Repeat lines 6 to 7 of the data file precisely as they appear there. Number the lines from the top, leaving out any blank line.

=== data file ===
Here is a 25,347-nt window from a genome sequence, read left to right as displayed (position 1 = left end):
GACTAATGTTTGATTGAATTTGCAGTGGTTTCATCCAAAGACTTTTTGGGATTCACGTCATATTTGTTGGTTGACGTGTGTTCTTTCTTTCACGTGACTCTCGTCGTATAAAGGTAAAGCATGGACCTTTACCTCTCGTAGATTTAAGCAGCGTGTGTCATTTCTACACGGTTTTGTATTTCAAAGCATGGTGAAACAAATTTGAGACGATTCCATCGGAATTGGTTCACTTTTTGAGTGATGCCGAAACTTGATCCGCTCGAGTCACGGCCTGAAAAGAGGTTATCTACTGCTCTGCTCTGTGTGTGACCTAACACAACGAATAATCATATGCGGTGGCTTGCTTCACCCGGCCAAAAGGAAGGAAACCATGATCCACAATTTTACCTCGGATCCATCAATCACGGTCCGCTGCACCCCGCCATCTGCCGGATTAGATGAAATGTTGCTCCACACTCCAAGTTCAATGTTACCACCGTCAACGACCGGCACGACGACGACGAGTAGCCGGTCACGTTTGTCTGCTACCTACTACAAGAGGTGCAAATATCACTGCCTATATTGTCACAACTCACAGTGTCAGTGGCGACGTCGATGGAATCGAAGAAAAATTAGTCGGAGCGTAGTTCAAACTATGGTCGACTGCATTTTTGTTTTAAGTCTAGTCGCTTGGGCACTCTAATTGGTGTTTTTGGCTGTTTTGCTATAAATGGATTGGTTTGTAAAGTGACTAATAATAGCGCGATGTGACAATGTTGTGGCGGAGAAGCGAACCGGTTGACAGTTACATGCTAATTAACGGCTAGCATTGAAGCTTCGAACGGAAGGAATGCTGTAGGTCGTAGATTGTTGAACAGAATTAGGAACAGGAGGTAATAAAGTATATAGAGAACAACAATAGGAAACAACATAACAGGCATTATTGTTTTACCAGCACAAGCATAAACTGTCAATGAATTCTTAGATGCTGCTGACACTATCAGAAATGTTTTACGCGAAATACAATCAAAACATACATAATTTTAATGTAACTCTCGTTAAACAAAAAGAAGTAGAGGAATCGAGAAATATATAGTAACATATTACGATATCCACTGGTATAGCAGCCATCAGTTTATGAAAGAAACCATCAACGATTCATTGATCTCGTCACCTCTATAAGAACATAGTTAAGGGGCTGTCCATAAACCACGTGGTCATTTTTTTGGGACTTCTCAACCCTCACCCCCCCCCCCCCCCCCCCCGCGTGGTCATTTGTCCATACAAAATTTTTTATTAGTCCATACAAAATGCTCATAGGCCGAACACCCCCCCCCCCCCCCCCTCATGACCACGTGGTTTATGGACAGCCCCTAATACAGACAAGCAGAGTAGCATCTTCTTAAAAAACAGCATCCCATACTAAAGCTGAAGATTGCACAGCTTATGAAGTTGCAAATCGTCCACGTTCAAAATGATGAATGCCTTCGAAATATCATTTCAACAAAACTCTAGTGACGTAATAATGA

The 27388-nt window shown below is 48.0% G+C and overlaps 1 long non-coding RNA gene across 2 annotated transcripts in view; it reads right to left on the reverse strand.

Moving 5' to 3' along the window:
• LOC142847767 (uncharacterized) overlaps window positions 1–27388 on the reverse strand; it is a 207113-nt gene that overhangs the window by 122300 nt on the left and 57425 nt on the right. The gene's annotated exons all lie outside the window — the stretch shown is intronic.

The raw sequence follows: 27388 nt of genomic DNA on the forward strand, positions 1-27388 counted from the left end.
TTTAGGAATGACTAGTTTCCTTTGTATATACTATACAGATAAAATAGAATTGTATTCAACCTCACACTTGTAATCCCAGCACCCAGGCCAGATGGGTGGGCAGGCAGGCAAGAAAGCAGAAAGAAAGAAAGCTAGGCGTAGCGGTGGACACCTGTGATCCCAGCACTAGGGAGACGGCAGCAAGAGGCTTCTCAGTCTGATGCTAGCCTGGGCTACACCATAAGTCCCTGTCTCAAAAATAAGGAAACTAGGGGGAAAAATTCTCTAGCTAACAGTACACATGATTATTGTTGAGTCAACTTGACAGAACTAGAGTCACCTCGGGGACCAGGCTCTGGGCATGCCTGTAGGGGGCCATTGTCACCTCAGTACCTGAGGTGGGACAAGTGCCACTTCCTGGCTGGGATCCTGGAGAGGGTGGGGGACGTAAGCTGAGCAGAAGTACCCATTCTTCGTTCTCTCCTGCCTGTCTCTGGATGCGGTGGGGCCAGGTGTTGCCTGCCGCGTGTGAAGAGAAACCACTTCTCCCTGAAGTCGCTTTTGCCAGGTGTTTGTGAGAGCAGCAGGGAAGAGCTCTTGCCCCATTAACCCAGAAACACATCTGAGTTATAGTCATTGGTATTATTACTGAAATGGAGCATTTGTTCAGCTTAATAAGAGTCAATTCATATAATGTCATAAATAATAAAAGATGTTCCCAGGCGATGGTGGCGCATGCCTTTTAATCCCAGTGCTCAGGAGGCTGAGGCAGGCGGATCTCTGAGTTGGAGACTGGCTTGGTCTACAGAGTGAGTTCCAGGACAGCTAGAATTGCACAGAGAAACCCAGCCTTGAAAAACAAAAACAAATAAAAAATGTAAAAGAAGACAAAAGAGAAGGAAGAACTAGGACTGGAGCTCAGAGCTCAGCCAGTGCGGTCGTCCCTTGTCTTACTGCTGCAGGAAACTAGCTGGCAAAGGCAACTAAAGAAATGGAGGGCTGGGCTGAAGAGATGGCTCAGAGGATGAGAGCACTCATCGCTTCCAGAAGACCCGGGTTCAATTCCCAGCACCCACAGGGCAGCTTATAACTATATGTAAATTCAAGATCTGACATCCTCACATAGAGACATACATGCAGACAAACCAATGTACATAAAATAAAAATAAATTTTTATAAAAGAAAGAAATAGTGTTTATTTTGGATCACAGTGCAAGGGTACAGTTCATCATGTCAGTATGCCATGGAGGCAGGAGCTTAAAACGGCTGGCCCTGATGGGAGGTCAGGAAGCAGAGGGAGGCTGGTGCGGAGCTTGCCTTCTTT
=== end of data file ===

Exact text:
The raw sequence follows: 27388 nt of genomic DNA on the forward strand, positions 1-27388 counted from the left end.
TTTAGGAATGACTAGTTTCCTTTGTATATACTATACAGATAAAATAGAATTGTATTCAACCTCACACTTGTAATCCCAGCACCCAGGCCAGATGGGTGGGCAGGCAGGCAAGAAAGCAGAAAGAAAGAAAGCTAGGCGTAGCGGTGGACACCTGTGATCCCAGCACTAGGGAGACGGCAGCAAGAGGCTTCTCAGTCTGATGCTAGCCTGGGCTACACCATAAGTCCCTGTCTCAAAAATAAGGAAACTAGGGGGAAAAATTCTCTAGCTAACAGTACACATGATTATTGTTGAGTCAACTTGACAGAACTAGAGTCACCTCGGGGACCAGGCTCTGGGCATGCCTGTAGGGGGCCATTGTCACCTCAGTACCTGAGGTGGGACAAGTGCCACTTCCTGGCTGGGATCCTGGAGAGGGTGGGGGACGTAAGCTGAGCAGAAGTACCCATTCTTCGTTCTCTCCTGCCTGTCTCTGGATGCGGTGGGGCCAGGTGTTGCCTGCCGCGTGTGAAGAGAAACCACTTCTCCCTGAAGTCGCTTTTGCCAGGTGTTTGTGAGAGCAGCAGGGAAGAGCTCTTGCCCCATTAACCCAGAAACACATCTGAGTTATAGTCATTGGTATTATTACTGAAATGGAGCATTTGTTCAGCTTAATAAGAGTCAATTCATATAATGTCATAAATAATAAAAGATGTTCCCAGGCGATGGTGGCGCATGCCTTTTAATCCCAGTGCTCAGGAGGCTGAGGCAGGCGGATCTCTGAGTTGGAGACTGGCTTGGTCTACAGAGTGAGTTCCAGGACAGCTAGAATTGCACAGAGAAACCCAGCCTTGAAAAACAAAAACAAATAAAAAATGTAAAAGAAGACAAAAGAGAAGGAAGAACTAGGACTGGAGCTCAGAGCTCAGCCAGTGCGGTCGTCCCTTGTCTTACTGCTGCAGGAAACTAGCTGGCAAAGGCAACTAAAGAAATGGAGGGCTGGGCTGAAGAGATGGCTCAGAGGATGAGAGCACTCATCGCTTCCAGAAGACCCGGGTTCAATTCCCAGCACCCACAGGGCAGCTTATAACTATATGTAAATTCAAGATCTGACATCCTCACATAGAGACATACATGCAGACAAACCAATGTACATAAAATAAAAATAAATTTTTATAAAAGAAAGAAATAGTGTTTATTTTGGATCACAGTGCAAGGGTACAGTTCATCATGTCAGTATGCCATGGAGGCAGGAGCTTAAAACGGCTGGCCCTGATGGGAGGTCAGGAAGCAGAGGGAGGCTGGTGCGGAGCTTGCCTTCTTT